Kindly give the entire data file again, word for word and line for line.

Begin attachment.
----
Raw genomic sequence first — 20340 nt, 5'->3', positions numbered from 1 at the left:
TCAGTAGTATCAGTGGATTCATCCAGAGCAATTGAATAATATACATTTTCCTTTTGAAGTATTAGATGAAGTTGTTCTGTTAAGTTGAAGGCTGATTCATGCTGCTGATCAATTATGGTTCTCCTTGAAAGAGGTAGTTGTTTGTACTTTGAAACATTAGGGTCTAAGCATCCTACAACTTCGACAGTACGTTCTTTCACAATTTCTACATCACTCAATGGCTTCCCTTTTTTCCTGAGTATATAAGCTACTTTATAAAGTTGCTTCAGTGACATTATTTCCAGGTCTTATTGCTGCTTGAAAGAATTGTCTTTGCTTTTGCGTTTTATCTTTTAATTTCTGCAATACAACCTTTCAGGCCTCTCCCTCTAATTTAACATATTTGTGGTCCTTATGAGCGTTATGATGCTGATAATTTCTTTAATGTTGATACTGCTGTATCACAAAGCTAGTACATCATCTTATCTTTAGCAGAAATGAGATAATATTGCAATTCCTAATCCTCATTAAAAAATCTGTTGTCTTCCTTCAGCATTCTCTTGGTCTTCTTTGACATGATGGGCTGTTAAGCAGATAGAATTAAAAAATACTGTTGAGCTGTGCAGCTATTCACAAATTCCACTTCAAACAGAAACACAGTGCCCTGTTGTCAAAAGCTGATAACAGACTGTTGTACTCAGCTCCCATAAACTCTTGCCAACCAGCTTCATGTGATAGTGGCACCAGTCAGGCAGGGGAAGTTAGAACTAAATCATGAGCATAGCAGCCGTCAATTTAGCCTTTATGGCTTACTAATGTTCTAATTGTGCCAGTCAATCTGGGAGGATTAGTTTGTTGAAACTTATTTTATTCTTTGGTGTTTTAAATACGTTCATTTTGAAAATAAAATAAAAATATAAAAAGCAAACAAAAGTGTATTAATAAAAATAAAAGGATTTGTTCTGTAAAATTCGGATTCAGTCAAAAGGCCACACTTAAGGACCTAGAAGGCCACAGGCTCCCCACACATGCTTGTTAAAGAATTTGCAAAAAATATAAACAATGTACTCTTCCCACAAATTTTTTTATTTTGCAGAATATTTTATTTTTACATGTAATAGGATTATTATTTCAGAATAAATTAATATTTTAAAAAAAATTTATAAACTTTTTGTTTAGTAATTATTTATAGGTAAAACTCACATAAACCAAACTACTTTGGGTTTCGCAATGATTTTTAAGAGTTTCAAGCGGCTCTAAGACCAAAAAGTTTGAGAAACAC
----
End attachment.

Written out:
Raw genomic sequence first — 20340 nt, 5'->3', positions numbered from 1 at the left:
TCAGTAGTATCAGTGGATTCATCCAGAGCAATTGAATAATATACATTTTCCTTTTGAAGTATTAGATGAAGTTGTTCTGTTAAGTTGAAGGCTGATTCATGCTGCTGATCAATTATGGTTCTCCTTGAAAGAGGTAGTTGTTTGTACTTTGAAACATTAGGGTCTAAGCATCCTACAACTTCGACAGTACGTTCTTTCACAATTTCTACATCACTCAATGGCTTCCCTTTTTTCCTGAGTATATAAGCTACTTTATAAAGTTGCTTCAGTGACATTATTTCCAGGTCTTATTGCTGCTTGAAAGAATTGTCTTTGCTTTTGCGTTTTATCTTTTAATTTCTGCAATACAACCTTTCAGGCCTCTCCCTCTAATTTAACATATTTGTGGTCCTTATGAGCGTTATGATGCTGATAATTTCTTTAATGTTGATACTGCTGTATCACAAAGCTAGTACATCATCTTATCTTTAGCAGAAATGAGATAATATTGCAATTCCTAATCCTCATTAAAAAATCTGTTGTCTTCCTTCAGCATTCTCTTGGTCTTCTTTGACATGATGGGCTGTTAAGCAGATAGAATTAAAAAATACTGTTGAGCTGTGCAGCTATTCACAAATTCCACTTCAAACAGAAACACAGTGCCCTGTTGTCAAAAGCTGATAACAGACTGTTGTACTCAGCTCCCATAAACTCTTGCCAACCAGCTTCATGTGATAGTGGCACCAGTCAGGCAGGGGAAGTTAGAACTAAATCATGAGCATAGCAGCCGTCAATTTAGCCTTTATGGCTTACTAATGTTCTAATTGTGCCAGTCAATCTGGGAGGATTAGTTTGTTGAAACTTATTTTATTCTTTGGTGTTTTAAATACGTTCATTTTGAAAATAAAATAAAAATATAAAAAGCAAACAAAAGTGTATTAATAAAAATAAAAGGATTTGTTCTGTAAAATTCGGATTCAGTCAAAAGGCCACACTTAAGGACCTAGAAGGCCACAGGCTCCCCACACATGCTTGTTAAAGAATTTGCAAAAAATATAAACAATGTACTCTTCCCACAAATTTTTTTATTTTGCAGAATATTTTATTTTTACATGTAATAGGATTATTATTTCAGAATAAATTAATATTTTAAAAAAAATTTATAAACTTTTTGTTTAGTAATTATTTATAGGTAAAACTCACATAAACCAAACTACTTTGGGTTTCGCAATGATTTTTAAGAGTTTCAAGCGGCTCTAAGACCAAAAAGTTTGAGAAACAC